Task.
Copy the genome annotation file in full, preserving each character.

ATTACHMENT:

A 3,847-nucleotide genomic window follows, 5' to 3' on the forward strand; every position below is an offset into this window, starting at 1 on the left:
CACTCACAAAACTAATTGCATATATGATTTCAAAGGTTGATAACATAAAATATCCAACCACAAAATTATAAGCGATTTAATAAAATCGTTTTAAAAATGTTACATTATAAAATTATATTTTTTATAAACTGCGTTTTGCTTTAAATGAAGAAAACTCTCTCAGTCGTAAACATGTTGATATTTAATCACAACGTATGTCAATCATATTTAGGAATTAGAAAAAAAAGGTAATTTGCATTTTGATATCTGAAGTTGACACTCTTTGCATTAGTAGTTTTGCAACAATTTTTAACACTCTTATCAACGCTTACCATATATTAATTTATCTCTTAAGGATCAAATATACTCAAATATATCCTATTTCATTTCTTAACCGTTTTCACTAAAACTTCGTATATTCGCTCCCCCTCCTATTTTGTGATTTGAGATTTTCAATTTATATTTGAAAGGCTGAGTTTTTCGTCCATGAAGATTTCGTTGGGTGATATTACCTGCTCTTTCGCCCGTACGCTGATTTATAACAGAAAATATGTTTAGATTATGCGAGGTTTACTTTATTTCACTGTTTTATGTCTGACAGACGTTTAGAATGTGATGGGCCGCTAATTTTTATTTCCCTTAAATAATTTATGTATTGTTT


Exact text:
A 3,847-nucleotide genomic window follows, 5' to 3' on the forward strand; every position below is an offset into this window, starting at 1 on the left:
CACTCACAAAACTAATTGCATATATGATTTCAAAGGTTGATAACATAAAATATCCAACCACAAAATTATAAGCGATTTAATAAAATCGTTTTAAAAATGTTACATTATAAAATTATATTTTTTATAAACTGCGTTTTGCTTTAAATGAAGAAAACTCTCTCAGTCGTAAACATGTTGATATTTAATCACAACGTATGTCAATCATATTTAGGAATTAGAAAAAAAAGGTAATTTGCATTTTGATATCTGAAGTTGACACTCTTTGCATTAGTAGTTTTGCAACAATTTTTAACACTCTTATCAACGCTTACCATATATTAATTTATCTCTTAAGGATCAAATATACTCAAATATATCCTATTTCATTTCTTAACCGTTTTCACTAAAACTTCGTATATTCGCTCCCCCTCCTATTTTGTGATTTGAGATTTTCAATTTATATTTGAAAGGCTGAGTTTTTCGTCCATGAAGATTTCGTTGGGTGATATTACCTGCTCTTTCGCCCGTACGCTGATTTATAACAGAAAATATGTTTAGATTATGCGAGGTTTACTTTATTTCACTGTTTTATGTCTGACAGACGTTTAGAATGTGATGGGCCGCTAATTTTTATTTCCCTTAAATAATTTATGTATTGTTT